Alejandra Ortiz-Ayala and Kalika Kastein
At the advent of the COVID-19 pandemic, some people stockpiled toilet paper, emptying supermarket shelves. We use the analogy of toilet paper hoarding to capture the emotional climate that caused some to hoard opportunities for themselves and their in-group. We caution that a survival mentality will negatively impact marginalised academics in their early career stages and decrease mentorship. We believe that a lack of supply, or a toilet paper effect, may occur for academic positions in which those with privilege hoard job opportunities for themselves and in-group. An already competitive job market in academia may intensify as universities cut costs, leading to a decreased focus on early career researchers, particularly those from marginalised groups.
During the global lockdowns in 2020, some could afford to maintain their access to a supply of toilet paper through stockpiling, while those facing financial precarity were often unable to. The analogy of toilet paper hoarding or a toilet paper effect attempts to capture emotions associated with looking out for oneself and in-group during times of insecurity. In academia, those with job security, power, and means will likely fare better than those facing career precarity, such as early career researchers and those with marginalised identities. However, this analogy has limits because the stakes in academia are much higher. Although toilet paper was not generally in short supply before the pandemic, there was already a decrease in tenured positions prior to the pandemic. Jobs for postgraduate degree holders have been increasingly competitive, especially for those seeking to enter tenure tracks in academia.
We are sceptical that systemic issues can improve in this pandemic environment and caution of worsening inequities as survival mentalities set in. If tenured academics who are members of the dominant group feel insecure about their positions, will they have the capacity to provide adequate mentorship to marginalised early career researchers? Research shows that academics not in tenured positions are more likely to associate achieving tenure with more time to commit to postgraduate supervision. The existing competitive academic environment will likely intensify with dominant groups activating a focus on self and in-group favouritism, rendering racialised early career researchers invisible.
While student populations are becoming increasingly diverse even in the global north, why do academic positions at many institutions remain white-dominated? Historically, tertiary institutions have been spaces of white privilege. Those with marginalised identities are underrepresented in many tertiary institutions in the global north and face greater career precarity in academia.
Anecdotally, the authors have witnessed how postgraduate students aiming for an academic track, especially those from the global south and Indigenous communities, are less likely to receive support and mentorship than their white male and female colleagues from the global north. Postgraduates from the global south and Indigenous communities in academia tend to be excluded from opportunities, experiencing less commitment and engagement from mentors. These actions reinforce the traditional exclusion of members of the global south in the context of the global north.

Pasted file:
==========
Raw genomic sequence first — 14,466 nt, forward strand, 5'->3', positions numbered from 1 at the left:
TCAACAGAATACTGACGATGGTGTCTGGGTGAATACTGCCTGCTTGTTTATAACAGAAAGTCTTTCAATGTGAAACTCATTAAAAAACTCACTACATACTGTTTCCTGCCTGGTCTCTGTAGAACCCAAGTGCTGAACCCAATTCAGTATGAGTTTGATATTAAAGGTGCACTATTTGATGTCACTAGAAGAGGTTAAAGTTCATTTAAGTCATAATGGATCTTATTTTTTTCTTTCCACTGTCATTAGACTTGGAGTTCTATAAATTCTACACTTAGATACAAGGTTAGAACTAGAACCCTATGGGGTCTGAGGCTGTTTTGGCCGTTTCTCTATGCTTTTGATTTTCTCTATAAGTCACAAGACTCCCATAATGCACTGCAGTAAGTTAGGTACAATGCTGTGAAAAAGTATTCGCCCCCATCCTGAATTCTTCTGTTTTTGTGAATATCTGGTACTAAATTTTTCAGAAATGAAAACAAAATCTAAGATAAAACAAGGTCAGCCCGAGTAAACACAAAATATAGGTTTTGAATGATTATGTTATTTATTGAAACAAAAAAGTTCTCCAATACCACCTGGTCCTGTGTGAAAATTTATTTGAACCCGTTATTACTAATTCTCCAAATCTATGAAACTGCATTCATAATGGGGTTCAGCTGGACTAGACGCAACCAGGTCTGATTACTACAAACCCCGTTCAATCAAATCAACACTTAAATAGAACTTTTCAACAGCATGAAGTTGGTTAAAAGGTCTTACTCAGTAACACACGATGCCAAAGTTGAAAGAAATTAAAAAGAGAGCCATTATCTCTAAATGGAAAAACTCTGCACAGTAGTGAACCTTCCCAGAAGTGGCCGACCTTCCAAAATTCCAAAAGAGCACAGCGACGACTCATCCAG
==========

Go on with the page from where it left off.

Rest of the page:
Ethnicity and class are intersectional parts of identity and impacted by gender. Institutional exclusion exacerbated by presumed incompetence often leads women of colour to receive less academic mentorship. They may also overcompensate for structural disadvantages by working more than white counterparts to resist an environment that expects their failure.
For change to occur amidst these pandemic challenges, institutions must recognise the criticality of mentorship, hiring mentors who are aware of the longstanding biases barring marginalised individuals from academia. Empirical evidence demonstrates the benefits of diversity, which also impacts research quality.
Diversity in academia is under threat. Increased pandemic-related uncertainty about the academic job market could fuel competition in the global north, creating greater bias against marginalised early-career researchers. COVID-19 has disproportionately affected marginalised groups inside and outside academia. Everyone is not equally vulnerable. As people begin to look out for themselves and their in-group, there is a risk that mentorship of early career researchers, especially those with marginalised identities, will decrease as tenured academics face increased responsibility, workload, and career instability themselves. The pandemic exacerbates systemic inequalities, and “this pandemic is not bringing us closer together, it continues to push us further apart”.
Alejandra Ortiz-Ayala is Political Scientist from Colombia, Research Affiliate at Political Economy and Transnational Governance (PETGOV), at University of Amsterdam and PhD candidate in Peace and Conflict Studies at the University of Otago in New Zealand. She studies armed forces in post-conflict scenarios, political violence, and reconciliation
Kalika Kastein is an educator from the United States of America and a PhD candidate in Peace and Conflict Studies at the University of Otago in Aotearoa New Zealand. She researches on peace education, organisational climate, and the role of silence in peace studies.